As pointed out in my previous blog post, eBook Formatting Part 1, there are people that feel you can immediately tell a self-published book by the formatting of the text. In some cases, they may be right. You possibly can. But is it always the case? Personally, I don’t think it is. I think you can avoid this stigma of being an amateur simply by researching, especially by researching within your genre.
With the creation of the eReader, the style of reading, for many of us, has changed. Even if you still love the paperback or hardback, and adore filling your bookshelves more than you enjoy filling the fridge, if you own an eReader, most likely, you will try out a new author on that first. Let’s face it, a book on your eReaders doesn’t take up any space, it doesn’t have to be packed when you’re moving house.
However… even though the eReader may have turned things digital, you’ll notice that most eBooks look remarkably similar, if not identical to their print counterpart. The cover is the same, the chapter titles have the same squiggly images (if they have them) and yes, the formatting is the same as well.
From this, we can assume that in order to give the impression of a professional book, it should look as similar to a print copy as possible.
With eBooks, there are distinct differences. Some authors will put their acknowledgements, etc, at the back so that readers get as much to read as possible on the ‘Look inside’ option on amazon. Same goes for table of contents. However, here I am talking about the body of the text, the reason people pick your book up in the first place.
Take a look, for example, at these three images.
The three books above, if you don’t recognise them, are (in order) The Hunger Games, Lord of the Rings, and Harry Potter.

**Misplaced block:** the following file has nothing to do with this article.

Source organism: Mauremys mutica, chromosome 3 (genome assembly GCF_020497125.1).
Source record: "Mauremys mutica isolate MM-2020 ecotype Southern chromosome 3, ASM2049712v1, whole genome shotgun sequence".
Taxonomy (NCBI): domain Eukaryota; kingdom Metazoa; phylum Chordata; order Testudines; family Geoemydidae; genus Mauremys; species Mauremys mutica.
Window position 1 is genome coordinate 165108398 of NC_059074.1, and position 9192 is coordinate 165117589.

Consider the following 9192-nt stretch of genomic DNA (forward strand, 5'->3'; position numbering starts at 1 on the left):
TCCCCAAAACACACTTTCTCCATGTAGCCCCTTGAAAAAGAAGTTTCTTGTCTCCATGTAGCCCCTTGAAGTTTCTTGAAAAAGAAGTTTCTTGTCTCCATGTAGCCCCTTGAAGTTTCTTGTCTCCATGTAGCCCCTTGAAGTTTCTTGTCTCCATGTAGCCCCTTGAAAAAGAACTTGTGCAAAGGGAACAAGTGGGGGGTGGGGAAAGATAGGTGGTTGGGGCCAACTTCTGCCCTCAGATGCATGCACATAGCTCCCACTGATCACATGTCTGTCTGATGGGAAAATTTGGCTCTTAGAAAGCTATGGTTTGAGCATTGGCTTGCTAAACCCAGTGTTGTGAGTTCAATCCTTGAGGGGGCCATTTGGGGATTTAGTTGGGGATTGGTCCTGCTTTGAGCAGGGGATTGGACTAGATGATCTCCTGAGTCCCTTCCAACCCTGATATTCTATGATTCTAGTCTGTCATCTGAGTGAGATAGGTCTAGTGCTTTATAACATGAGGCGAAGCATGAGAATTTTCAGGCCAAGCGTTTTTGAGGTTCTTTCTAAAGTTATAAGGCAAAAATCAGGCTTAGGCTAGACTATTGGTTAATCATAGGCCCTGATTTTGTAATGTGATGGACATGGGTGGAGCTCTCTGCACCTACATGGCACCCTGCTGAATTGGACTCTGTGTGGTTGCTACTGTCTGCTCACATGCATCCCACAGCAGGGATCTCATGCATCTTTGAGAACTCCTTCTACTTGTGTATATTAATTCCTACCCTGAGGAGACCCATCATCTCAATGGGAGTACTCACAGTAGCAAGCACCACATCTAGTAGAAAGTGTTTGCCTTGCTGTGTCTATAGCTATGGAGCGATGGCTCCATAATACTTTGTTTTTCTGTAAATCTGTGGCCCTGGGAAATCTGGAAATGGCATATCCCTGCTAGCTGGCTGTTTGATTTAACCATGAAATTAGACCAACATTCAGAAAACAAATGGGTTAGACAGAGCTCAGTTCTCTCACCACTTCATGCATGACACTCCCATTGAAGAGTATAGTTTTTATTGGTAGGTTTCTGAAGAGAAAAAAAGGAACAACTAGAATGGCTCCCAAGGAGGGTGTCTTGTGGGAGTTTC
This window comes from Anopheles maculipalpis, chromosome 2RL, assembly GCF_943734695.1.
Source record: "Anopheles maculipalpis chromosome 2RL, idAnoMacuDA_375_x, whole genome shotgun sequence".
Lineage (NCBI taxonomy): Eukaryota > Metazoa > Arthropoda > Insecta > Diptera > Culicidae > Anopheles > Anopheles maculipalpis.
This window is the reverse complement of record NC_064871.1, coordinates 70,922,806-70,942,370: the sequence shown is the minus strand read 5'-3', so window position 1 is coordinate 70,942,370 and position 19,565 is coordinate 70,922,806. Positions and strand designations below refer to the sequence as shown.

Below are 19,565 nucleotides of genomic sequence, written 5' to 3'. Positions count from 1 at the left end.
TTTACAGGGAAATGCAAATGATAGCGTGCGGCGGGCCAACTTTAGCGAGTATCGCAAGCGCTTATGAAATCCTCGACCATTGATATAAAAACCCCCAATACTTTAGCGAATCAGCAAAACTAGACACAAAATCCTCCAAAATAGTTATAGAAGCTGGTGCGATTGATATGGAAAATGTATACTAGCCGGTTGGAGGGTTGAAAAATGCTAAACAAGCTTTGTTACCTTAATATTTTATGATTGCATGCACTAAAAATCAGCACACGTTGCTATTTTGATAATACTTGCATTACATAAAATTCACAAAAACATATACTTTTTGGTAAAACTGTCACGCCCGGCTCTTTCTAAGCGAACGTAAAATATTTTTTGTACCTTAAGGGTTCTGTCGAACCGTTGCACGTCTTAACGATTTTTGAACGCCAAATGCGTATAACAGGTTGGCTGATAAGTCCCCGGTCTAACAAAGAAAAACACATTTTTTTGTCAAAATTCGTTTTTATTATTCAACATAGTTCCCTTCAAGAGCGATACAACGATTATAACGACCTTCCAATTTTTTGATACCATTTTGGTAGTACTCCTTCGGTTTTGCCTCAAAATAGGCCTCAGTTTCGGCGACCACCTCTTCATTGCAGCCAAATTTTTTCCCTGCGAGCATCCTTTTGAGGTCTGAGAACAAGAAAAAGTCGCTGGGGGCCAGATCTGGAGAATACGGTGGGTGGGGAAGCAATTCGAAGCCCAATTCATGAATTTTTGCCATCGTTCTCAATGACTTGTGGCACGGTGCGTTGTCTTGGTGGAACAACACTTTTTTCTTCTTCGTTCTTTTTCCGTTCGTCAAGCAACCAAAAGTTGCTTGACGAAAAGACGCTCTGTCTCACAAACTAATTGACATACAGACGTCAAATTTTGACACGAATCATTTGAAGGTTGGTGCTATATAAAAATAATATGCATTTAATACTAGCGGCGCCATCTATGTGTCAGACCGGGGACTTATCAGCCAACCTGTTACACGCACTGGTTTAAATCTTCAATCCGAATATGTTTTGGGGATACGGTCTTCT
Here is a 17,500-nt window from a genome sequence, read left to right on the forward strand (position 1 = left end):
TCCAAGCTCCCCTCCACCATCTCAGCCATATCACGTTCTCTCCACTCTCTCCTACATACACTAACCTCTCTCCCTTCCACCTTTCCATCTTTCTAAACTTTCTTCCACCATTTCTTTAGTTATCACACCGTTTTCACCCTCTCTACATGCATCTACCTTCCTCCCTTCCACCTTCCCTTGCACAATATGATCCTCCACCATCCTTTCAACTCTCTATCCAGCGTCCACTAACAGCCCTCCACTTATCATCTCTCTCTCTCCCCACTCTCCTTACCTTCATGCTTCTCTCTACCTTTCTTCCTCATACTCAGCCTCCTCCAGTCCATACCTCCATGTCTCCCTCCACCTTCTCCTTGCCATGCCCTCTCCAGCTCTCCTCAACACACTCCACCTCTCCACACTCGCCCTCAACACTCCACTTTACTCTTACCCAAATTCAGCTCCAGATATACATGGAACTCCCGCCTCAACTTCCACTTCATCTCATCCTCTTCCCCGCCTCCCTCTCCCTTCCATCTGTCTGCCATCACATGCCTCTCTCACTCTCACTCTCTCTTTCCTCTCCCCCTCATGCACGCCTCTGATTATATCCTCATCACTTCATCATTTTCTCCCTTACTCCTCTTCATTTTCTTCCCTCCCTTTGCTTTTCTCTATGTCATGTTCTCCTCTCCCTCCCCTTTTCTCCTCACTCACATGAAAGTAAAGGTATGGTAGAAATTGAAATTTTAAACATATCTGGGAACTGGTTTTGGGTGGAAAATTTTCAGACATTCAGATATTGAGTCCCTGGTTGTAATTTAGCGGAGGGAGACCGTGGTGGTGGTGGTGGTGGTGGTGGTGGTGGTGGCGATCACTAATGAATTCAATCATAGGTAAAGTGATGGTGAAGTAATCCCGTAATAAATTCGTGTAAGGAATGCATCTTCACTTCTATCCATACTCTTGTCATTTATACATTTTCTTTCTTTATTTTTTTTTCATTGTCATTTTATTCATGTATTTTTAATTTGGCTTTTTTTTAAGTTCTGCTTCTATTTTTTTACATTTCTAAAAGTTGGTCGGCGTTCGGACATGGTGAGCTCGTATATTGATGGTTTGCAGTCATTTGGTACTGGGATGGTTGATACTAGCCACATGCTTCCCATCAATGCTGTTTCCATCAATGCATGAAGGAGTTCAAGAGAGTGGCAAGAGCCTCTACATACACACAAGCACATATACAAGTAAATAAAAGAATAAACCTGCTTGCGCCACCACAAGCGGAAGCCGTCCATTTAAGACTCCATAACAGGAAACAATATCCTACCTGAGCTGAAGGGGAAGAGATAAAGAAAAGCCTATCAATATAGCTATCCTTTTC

Look at the text on all three images. You’ll notice some distinct characteristics.
- The chapter does not begin at the top of the page.
- The font is justified, straight edges on both sides of the text.
- There are no gaps between the paragraphs, except for the slight scene change in Lord of the Rings.
- The first line of the first paragraph is not indented.
I am relatively sure that this image of the Hunger Games is of the eBook because the margins are the same on both sides and the background is ridiculously white, but I do own copies of the Hunger Games, and the print layout is exactly the same. The same chapter graphic, the same formatting.
Now, for argument’s sake. Here are three of the top five in the Amazon Kindle chart right now. I took a screenshot of the the ‘Inside the book’ page.
The books above are Game of Thrones by GRR Martin, Inferno by Dan Brown, and Cuckoo’s Calling by JK Rowling/Robert Galbraith.
You’ll notice that apart from the fact Game of Thrones chapter title is a link, and a large letter has been used for the start of the chapter, all the same formatting rules are applicable as they were for the print books. Justified text, no indent on first paragraph, no spaces between paragraph, chapter not at the top of the page (a little harder to see when you’re not actually looking at it on an eReader.)
They look professional, they look like real books that just happen to be on electronic devices.
Now look at these… I have minimised them so that the books cannot be identified.
All have elements that are right about them. None have the spaces between paragraphs, for example (and believe me, I found some that did, I even found one with spaces between paragraphs and first line indents. It almost made me cry a little.) They all give space above the chapter heading. Number 3 got the justified in there, number 1 got the lack of indent but not justified. Whatever they got right though, none of them look quite right. The right hand jagged margin just reminds you that you are not reading a book, you’re reading an eBook.
There will be people who disagree with me, who believe that you should leave your right hand margin jagged so that you’re not stretching the text when people mess about with the font sizes on their eReader. There will be people who think the first line should still have an indent. However, my opinion is that this should look as much like a print book as possible. Self-Publishers/Independent Authors should be making themselves as indistinguishable from Traditional published product as they possibly can.
Isn’t that the point advocates for Traditional publishing make? That you can tell a self-published title because it’s not as good, whether in writing, layout, or design?
It might just be me, but I really want to prove them wrong!